Based on any findings from your sex-disaggregated data analyses, you should then consider which gender-transformative interventions could be the most effective to counter occupational segregation in the health workforce in your context. Which of these interventions could be advocated to reduce gender stereotyping and ensure that all health workers have equal opportunities to pursue and succeed at careers of their choice?
Could the intervention:
- Challenge and change common discriminatory gender beliefs and norms (i.e., gender stereotyping)?
- Attempt to change imbalance of power or otherwise level the playing field for male and female health workers?
- Introduce, make use of, or further the existing legal protections against gender discrimination in employment?
- Conduct qualitative research to identify gender stereotypes that contribute to occupational segregation to identify appropriate solutions.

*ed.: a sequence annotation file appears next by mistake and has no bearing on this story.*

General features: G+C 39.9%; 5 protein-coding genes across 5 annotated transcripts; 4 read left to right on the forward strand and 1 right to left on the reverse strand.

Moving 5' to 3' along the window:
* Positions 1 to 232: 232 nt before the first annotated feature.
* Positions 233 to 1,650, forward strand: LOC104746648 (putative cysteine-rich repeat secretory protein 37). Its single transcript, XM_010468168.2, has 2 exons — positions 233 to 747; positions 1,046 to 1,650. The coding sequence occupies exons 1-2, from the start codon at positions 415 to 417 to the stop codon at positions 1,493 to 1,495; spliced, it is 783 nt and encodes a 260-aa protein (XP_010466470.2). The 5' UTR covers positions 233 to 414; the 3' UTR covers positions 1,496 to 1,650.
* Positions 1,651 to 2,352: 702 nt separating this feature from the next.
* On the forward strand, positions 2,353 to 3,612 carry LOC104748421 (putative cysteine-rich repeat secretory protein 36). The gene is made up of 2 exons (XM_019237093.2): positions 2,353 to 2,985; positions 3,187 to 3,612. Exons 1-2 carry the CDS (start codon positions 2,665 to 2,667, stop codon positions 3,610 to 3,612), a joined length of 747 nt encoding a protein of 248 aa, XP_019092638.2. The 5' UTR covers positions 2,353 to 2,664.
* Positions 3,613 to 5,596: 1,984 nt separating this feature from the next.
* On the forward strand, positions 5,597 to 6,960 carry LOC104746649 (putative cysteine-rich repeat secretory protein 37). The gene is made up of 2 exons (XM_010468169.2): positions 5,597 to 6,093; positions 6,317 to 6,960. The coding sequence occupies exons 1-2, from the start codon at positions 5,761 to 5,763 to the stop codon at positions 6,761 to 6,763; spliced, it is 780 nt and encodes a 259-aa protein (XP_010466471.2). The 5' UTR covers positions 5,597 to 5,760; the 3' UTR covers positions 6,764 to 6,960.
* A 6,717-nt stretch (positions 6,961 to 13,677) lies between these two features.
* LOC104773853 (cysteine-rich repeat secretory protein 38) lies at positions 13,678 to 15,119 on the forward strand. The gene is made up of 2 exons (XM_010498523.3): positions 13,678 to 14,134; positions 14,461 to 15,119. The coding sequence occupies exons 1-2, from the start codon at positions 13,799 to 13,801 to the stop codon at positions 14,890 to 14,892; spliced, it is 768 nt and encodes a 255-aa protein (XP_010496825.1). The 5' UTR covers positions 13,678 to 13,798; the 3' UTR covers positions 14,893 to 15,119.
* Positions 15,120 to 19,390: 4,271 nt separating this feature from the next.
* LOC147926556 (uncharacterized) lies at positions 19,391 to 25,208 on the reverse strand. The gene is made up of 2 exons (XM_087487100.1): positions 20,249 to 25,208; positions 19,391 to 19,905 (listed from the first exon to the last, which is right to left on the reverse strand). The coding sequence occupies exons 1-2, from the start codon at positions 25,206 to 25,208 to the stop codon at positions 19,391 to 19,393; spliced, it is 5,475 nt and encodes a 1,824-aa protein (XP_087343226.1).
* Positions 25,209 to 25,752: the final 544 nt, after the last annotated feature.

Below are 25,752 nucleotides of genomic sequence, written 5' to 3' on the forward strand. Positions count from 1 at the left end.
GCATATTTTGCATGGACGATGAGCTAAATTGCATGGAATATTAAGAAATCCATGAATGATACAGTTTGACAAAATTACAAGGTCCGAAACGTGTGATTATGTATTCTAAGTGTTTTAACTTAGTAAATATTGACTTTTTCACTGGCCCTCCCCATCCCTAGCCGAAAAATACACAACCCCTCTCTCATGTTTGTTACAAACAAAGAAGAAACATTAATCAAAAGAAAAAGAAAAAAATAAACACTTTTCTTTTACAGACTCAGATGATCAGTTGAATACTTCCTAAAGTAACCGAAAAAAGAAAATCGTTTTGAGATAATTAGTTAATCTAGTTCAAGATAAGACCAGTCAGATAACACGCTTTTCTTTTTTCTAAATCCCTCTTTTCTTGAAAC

- Establish an equal opportunity employment unit that advocates for and enforces policies and strategies that counter gender stereotyping and discrimination in the workplace.
- Develop, monitor, and enforce antidiscrimination and equal opportunity policies in the workplace.
- Eliminate stereotyped language in employment notices and the hiring process. For example, omit the use of sex-specific pronouns and requirements for a particular sex in job postings.
- Increase opportunities for women to fill decision-making roles through affirmative action hiring, promoting into senior positions, and expanding access to preservice and in-service training. Develop affirmative action plans and conduct regular reviews.
- Offer a leadership development and mentoring program for female health workers.
- South Africa: Employment Equity Act and related regulations
- Kenya, Tanzania, Uganda: Affirmative action admission to universities
- Australia: Queensland Department of Health’s workplace harassment and sexual harassment policy
- Global: Global Women’s Leadership Initiative
- Global: Asia-Pacific Women in Leadership Program to support women leaders in universities